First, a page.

For the past six years, the City of Athens has been blessed to host what has become what the Southeast Tourism Society has called one of the “top 20 events,” and has affectionately been nicknamed “Storytellers’.” This year’s festival will be held once again under the big tent on the east side of the Courthouse, and the official festivities begin on Thursday, October 24th, and finish up on Saturday, October 26th. The word picture for Storytellers’ 2013 is found in the idea of serving up the perfect goulash, something made with a little of this and a little of that, not in any way hurried, and most importantly, cooked with love. The word “olio,” used in this year’s brochure to describe the free-to-the-public Thursday night presentation comes from an old Spanish term, olla podrida, which could mean anything from “hodge podge” to “hot pot.” Essentially, there will be something for everyone!
Many of the old favorite ‘tellers will be back, such as Donald Davis, Carmen Deedy and Bill Lepp, along with Bobby Norfolk, who has won three Emmy Awards for his work. The ‘tellers all rave about the Athens event because of the legendary hospitality and honor that they experience each year, and our town has become one of their favorites as they travel the storytelling circuit. New to this year’s lineup, (but not at all to the craft,) is Minton Sparks. Ms. Sparks is described as a “lean and literate livewire in a flower print church dress.” She is also a songwriter.
In addition, the Birmingham based musical and theatrical group, The Dill Pickers, will be performing. The Dill Pickers have been together since 1999, and got their start as part of the cast of the off-Broadway musical Smoke On The Mountain. One of their trademarks, besides being able to do a number of styles of music, is that they each play several characters apiece in their full length stage presentations.
For the very first time there will be a local tellers’ contest on Tuesday evening, the brainchild of Jeannette Dunnavent Jones. The finalists will be determined by the level of audience response, and will go on to “tell” interspersed amongst the professionals at Thursday night’s “Olio.” The judges will be looking for style, quality and panache, and will make the final determination. Donald Davis, (who is considered by many to be the “elder statesman” of the storytelling world,) along with Carmen, Bill, and Bobby will judge the final competition. The local contestants are Frank Travis, Sheriff Mike Blakely, State Representative Dan Williams, Attorney Shane Black, retired AHS basketball coach Jerry Todd, and Charlie Hughes. Wayne Kuykendall, one of the founders of the festival, told me that “if this year’s local competition goes well, it will become an annual event, and auditions for next year will probably begin in the summer of 2014.”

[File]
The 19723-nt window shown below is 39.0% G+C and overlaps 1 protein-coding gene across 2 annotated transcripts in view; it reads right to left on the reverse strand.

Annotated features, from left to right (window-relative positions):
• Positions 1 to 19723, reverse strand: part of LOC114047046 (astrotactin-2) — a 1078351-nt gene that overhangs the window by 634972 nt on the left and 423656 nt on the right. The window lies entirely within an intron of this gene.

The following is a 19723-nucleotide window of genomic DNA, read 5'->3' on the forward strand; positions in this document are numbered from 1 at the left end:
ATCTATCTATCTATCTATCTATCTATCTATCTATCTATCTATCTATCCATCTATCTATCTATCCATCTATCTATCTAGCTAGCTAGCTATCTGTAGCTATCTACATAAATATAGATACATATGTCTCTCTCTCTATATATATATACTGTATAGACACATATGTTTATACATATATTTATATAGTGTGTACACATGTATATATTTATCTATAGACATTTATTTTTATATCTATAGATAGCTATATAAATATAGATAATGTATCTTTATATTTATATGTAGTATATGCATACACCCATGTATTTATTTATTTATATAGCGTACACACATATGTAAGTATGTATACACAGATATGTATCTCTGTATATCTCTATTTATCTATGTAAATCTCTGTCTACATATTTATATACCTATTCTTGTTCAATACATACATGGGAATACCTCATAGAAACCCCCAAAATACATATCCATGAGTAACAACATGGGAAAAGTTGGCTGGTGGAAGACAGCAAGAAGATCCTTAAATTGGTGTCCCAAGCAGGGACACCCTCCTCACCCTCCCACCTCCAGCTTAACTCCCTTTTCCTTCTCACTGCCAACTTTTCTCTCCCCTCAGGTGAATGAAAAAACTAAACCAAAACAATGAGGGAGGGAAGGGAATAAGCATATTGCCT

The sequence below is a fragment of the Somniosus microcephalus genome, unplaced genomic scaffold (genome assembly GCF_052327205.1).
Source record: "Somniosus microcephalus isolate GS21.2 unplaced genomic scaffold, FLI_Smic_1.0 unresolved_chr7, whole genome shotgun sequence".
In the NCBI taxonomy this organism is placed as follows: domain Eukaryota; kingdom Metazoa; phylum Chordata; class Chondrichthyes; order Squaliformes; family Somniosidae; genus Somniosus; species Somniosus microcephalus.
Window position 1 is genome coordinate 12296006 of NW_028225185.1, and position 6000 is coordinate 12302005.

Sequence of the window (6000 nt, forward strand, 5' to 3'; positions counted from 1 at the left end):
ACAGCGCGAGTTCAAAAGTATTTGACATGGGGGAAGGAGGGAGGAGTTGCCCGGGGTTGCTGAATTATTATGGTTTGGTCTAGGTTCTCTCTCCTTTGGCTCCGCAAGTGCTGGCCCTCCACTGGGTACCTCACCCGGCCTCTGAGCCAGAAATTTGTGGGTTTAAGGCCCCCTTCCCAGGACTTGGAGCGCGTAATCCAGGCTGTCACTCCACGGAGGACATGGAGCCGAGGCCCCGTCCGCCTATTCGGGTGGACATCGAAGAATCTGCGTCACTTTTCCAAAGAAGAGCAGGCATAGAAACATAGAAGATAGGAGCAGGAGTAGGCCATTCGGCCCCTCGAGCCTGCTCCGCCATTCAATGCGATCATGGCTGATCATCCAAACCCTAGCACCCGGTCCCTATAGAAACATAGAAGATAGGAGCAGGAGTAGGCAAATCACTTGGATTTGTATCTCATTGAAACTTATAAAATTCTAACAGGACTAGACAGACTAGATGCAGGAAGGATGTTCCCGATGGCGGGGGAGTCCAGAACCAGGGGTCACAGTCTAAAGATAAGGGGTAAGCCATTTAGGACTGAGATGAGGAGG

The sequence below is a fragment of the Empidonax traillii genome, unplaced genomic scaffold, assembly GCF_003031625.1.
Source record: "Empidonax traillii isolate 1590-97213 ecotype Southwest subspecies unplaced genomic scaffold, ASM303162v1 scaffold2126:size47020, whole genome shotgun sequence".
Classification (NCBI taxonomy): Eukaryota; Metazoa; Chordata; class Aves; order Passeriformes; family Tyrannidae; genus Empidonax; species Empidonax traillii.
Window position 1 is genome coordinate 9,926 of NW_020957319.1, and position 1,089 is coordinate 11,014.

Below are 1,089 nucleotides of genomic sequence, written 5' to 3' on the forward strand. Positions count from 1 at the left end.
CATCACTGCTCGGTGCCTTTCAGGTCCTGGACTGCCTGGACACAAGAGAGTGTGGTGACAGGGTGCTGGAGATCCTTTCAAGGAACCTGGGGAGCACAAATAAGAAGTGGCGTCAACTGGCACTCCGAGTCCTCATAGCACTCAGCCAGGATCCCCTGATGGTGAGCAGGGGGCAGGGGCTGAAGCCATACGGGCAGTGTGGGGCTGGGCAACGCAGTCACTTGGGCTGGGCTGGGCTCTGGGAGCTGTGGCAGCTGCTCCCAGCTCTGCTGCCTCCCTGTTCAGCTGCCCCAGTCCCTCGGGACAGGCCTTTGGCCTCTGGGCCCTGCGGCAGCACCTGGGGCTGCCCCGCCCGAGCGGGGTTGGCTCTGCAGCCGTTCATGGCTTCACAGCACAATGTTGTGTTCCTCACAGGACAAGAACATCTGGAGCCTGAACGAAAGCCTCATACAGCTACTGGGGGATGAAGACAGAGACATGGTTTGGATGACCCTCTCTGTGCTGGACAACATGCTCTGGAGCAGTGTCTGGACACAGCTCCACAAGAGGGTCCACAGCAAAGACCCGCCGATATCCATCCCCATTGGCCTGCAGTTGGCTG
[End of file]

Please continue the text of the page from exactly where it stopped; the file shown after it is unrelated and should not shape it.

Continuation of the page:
Several things stand out about our festival, starting with the fact that out of 300 national events, ours is the only one that sees to it that students from our school system, as well as homeschoolers, get to attend free of charge during the day on Wednesday and Thursday. Our legislators Dan Williams, Bill Holtzclaw, Micky Hammon, and Mac McCutcheon work hard to get funding to make that possible.
One of the things that is being proposed for next year is having a storytellers’ contest in our local schools, with the winners performing at the 2014 event. Students from 3rd through 8th grade will be eligible to compete, and more details will be forthcoming.
People and businesses alike pitch in to make the Storytelling Festival something that, according to Wayne, “has an 80-100K dollar financial impact on our community.” There is more than just financial impact to be celebrated, though, and is best illustrated by the fact that the importance of storytelling has become so significant to educators that a high school in Decatur is now offering storytelling as an elective, and the students from their storytelling class will be attending.
Storytelling is about much more than making people laugh, or providing a safe place for families to enjoy themselves, or to put money in the coffers of local tourism. Telling stories preserves cultures, gives a sense of history as well as future, and is the basis of everything from gathering around a campfire in order to roast marshmallows, to imparting divine truths. Come and see what folks have come to love so much, and “laugh ‘til you cry, and cry ‘til you laugh.”
Tickets can be purchased online at www.athensstorytellingfestival.com, or for more information, call Wayne Kuykendall at 256-232-0400.
By: Ali Elizabeth Turner